It is as inevitable as war.
The days get longer and warmer. The glacier in the backyard recedes, revealing strata of litter and squirrel poop going back to Halloween. Something purple pokes out of the dead front lawn, and I want to grow something.
It started when I was a kid, probably because my roots are in Colorado’s best dirt. I come from generations of farmers, the last of which homesteaded Manzanola and Rocky Ford in Colorado’s Arkansas Valley. There, my forbearing German transplants grew first apples, then tomatoes, then melons and then old. I was shipped there from Denver on trains or buses each summer to ponder the horrific heat and toil in magical dirt that makes the area some of the best farmland in the country.
Here in the altitude so high Floridians can’t play basketball in it, I begin digging in the cold weed-filled dirt until my back screams for mercy. I spend until my wife screams for mercy. I plant and water and watch. I water too much. I water too little. I grow weeds like you have never seen in your life. Prize-winning weeds. Astounding, National Enquirer picture kinds of weeds.
It’s always started around March each year, just as the polar winds make skiing less pleasant, my attention would turn to the back of Boy’s Life or Mad magazine. An ad near the back page enlightened me that I could not only make huge sums of money selling seeds, but as a perk, I would get an entire crop of everything for myself for free.
I apologize now to my family and their friends, all the unsuspecting people in my neighborhood that looked at me each year with that “Oh, no. You again?” expression as I told them about the growing industry of mail-order seeds. I’m sorry for coercing them into buying seeds for endless varieties of things that really don’t even grow here under the best of conditions. And face it, the metro area has never once had the best of conditions for anything other than pestilence and plague. Maybe some rubbery radishes.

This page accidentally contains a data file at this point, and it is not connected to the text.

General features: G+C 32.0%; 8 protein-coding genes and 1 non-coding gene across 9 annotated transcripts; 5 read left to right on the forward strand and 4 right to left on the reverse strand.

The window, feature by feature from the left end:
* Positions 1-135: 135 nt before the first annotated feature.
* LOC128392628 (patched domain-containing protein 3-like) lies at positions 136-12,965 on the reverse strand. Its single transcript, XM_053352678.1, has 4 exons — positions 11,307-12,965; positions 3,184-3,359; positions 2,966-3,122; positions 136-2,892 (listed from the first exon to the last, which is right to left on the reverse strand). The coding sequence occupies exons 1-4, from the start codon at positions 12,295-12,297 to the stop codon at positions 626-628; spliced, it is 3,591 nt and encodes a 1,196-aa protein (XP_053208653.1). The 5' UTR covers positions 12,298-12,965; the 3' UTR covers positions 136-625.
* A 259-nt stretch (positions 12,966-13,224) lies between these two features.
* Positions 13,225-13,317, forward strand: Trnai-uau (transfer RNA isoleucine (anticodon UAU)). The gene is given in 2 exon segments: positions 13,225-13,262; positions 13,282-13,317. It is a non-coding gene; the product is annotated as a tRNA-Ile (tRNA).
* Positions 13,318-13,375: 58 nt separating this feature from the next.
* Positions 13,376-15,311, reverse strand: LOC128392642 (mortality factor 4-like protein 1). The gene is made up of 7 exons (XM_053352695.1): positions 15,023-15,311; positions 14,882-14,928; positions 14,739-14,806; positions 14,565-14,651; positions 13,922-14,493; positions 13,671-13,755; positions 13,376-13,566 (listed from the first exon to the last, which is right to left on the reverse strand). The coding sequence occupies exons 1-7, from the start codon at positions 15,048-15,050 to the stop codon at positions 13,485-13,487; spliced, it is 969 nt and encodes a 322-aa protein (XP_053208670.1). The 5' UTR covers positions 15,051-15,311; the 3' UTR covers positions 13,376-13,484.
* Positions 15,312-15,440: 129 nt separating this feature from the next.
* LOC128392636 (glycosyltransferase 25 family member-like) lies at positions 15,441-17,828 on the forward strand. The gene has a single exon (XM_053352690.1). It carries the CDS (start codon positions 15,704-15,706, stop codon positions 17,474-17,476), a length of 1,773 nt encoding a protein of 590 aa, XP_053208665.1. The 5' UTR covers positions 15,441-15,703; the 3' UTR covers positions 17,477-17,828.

Aurora, Denver and the surrounding area is an unforgiving place. Violently cold. Violently hot. Violently dry. Violently windy. It’s just that each one of those awful things last usually but for a short time, giving people who live here the impression that it’s a pretty mild climate. Good craft beer and just the right strain of indica embellishes that illusion.
Still, each year, as the mile-high sunlight brightens, the mess in the backyard thaws and gale-force winds stir everything up, I plant my crop of seeds in paper bathroom Dixie cups or old egg cartons. I’d make solid plans on paper for a garden that would be a marvel of engineering and horticulture.
It would, however, be just a few short weeks later that the snow would improve in the mountains, and what few seeds that actually sprouted would wither from the lack of light or my short attention span. The three or four feet of dirt in a slender row I’d turned over in the backyard would be soon scoured flat again by winds from places even less forgiving than this one.
It would be April before the gardening fever would strike again. Armed with more money and fresh determination, I’d spend everything I had on exotic seedlings like “Hubbard Squash” and “Dill Weed.”